La Vista and La Sierra high schools are launching a third career tech education course this school year to give continuation and at-risk students real life work experience.
A new Graphics Production Technologies program will grant teenagers access to color printing services and put them “on a pathway to find skilled employment,” Principal Sandi Layana said.
“There’s a lot of research and evidence to suggest that (career tech education) can be particularly effective for at-risk students,” Layana said. “It provides positive social change, hands-on experience, and a sense of belonging instead of alienation.”
Over the past 18 months, school and district officials have researched similar career pathways at other campuses in the Fullerton Joint Union High School District, which serves Buena Park, Fullerton and La Habra.
Layana, Assistant Principal Gary Day and district Director of Educational Services Steve Zamora fashioned a program for La Vista and La Sierra, and in June, announced its 2017-18 debut.
Expected to serve about 150 sophomores, juniors and seniors, the two-year program will be offered alongside the schools’ video production and childcare pathways.
“We’re very excited to implement this state-of-the-art program, which will give our kids an opportunity that can lend them a living wage,” Layana said.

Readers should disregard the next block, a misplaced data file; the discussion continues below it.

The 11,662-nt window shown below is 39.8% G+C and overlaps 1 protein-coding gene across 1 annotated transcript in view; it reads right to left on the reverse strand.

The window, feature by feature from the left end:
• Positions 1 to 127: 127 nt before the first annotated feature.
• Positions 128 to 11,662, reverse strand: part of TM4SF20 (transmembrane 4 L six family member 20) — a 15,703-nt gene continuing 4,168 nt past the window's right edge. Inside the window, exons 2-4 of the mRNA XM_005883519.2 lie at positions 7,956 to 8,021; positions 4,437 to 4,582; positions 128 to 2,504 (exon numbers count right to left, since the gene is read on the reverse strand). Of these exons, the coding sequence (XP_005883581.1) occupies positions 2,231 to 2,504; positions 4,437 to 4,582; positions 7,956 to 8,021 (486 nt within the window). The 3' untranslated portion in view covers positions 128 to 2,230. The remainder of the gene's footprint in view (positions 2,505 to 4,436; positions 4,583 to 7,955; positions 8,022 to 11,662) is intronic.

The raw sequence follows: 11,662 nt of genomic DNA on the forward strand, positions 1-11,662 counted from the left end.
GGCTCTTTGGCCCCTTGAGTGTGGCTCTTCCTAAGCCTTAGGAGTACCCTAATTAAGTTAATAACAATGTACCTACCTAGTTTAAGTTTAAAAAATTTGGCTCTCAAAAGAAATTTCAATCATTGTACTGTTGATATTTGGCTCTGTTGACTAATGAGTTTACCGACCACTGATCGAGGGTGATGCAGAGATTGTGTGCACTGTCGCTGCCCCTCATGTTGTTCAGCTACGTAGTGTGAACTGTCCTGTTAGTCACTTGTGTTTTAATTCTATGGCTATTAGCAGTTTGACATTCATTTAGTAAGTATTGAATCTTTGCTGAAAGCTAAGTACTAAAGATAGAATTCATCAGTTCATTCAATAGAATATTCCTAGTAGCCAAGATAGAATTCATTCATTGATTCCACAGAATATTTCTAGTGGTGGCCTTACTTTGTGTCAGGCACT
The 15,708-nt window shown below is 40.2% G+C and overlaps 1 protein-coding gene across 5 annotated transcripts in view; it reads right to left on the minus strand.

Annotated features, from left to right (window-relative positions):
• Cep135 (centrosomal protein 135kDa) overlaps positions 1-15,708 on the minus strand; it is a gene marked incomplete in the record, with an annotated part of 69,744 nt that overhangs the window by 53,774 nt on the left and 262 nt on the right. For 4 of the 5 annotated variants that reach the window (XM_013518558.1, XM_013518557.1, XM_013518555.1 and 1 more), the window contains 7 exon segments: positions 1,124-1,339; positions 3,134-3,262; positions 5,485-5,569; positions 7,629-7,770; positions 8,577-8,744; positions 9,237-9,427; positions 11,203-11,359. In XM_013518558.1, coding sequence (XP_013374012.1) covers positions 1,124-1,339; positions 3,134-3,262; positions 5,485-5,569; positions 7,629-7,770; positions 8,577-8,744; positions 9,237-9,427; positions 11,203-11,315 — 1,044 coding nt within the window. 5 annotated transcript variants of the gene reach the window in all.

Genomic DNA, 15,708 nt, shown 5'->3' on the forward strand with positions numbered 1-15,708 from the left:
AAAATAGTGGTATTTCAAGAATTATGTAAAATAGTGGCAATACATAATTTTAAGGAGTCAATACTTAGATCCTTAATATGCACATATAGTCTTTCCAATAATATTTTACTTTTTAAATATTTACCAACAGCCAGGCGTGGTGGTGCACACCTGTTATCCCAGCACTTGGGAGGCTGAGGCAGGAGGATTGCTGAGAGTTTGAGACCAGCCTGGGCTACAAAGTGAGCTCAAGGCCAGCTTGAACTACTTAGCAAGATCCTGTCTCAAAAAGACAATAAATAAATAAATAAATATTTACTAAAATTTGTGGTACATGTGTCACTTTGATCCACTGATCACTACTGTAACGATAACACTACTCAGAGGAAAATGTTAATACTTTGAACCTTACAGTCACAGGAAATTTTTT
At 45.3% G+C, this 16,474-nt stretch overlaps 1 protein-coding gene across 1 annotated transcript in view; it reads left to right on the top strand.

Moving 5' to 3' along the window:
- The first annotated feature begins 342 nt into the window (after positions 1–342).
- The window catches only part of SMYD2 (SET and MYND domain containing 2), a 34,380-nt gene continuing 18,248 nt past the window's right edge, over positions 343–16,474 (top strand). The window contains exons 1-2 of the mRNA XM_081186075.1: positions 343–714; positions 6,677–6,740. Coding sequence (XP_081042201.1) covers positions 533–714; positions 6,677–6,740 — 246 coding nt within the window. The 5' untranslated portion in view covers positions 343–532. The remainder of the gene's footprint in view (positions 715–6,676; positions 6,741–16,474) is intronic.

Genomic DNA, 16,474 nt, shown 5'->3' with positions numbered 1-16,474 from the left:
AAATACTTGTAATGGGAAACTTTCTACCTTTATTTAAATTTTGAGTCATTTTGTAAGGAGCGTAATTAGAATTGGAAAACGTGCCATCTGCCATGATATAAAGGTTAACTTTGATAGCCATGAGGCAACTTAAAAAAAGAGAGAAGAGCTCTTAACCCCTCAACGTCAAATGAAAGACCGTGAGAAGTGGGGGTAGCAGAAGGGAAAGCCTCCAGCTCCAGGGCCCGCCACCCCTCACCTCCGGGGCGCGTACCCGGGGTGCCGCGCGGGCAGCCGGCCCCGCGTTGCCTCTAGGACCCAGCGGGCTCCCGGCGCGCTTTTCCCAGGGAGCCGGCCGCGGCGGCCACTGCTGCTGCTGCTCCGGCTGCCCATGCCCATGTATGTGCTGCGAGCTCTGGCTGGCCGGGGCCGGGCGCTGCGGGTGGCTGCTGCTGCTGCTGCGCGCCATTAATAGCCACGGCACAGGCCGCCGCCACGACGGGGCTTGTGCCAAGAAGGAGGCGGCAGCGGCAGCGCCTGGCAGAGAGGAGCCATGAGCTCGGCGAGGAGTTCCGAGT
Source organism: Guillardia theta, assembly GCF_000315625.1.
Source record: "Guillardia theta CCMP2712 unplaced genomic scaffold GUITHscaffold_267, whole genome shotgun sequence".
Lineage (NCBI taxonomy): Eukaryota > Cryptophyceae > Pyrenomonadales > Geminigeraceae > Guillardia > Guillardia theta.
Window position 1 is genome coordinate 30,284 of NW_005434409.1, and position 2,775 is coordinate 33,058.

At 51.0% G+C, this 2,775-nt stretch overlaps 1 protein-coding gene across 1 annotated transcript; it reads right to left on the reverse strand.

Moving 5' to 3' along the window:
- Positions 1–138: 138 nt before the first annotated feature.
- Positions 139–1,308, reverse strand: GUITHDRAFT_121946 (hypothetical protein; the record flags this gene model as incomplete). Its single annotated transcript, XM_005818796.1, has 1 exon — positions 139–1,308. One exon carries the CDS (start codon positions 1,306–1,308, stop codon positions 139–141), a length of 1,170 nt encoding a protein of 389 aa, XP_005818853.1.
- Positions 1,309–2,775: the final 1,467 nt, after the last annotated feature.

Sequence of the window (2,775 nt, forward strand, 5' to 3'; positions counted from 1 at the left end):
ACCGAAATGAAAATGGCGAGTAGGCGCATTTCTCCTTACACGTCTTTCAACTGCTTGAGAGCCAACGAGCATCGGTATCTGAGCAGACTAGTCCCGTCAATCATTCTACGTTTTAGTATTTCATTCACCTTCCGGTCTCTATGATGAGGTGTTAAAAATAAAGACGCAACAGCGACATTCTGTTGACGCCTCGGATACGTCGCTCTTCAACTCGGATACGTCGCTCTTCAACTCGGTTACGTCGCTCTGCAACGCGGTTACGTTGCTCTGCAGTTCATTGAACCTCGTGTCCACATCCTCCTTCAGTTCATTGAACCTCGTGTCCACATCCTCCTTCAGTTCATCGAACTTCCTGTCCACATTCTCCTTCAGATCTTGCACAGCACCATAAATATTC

Digital printing knowledge is especially valuable these days, with industry professionals projecting a 28 percent job growth by 2020, district staffers said.
“This isn’t just putting something on a copier and printing it,” Trustee Joanne Fawley said. “It’s much more complicated than that. The problem-solving skills, planning skills, collaborative skills being developed through the use of this equipment will carry these kids forward even if they don’t choose this as their future work.”
Granted $350,000 to implement the program, the district is also expecting to save money on color printing costs by having students prepare documents such as tickets to district events and graduation programs.
Graduates interested in making a career of graphic production can join a printing technology program at Fullerton College – a partnership Fawley is particularly excited about.
The prep-to-college transition, she said, “is a benefit for everyone: for the economy, the students, society, the community.
“Sometimes it’s hard to find a true career pathway,” she added. “This is a really good one.”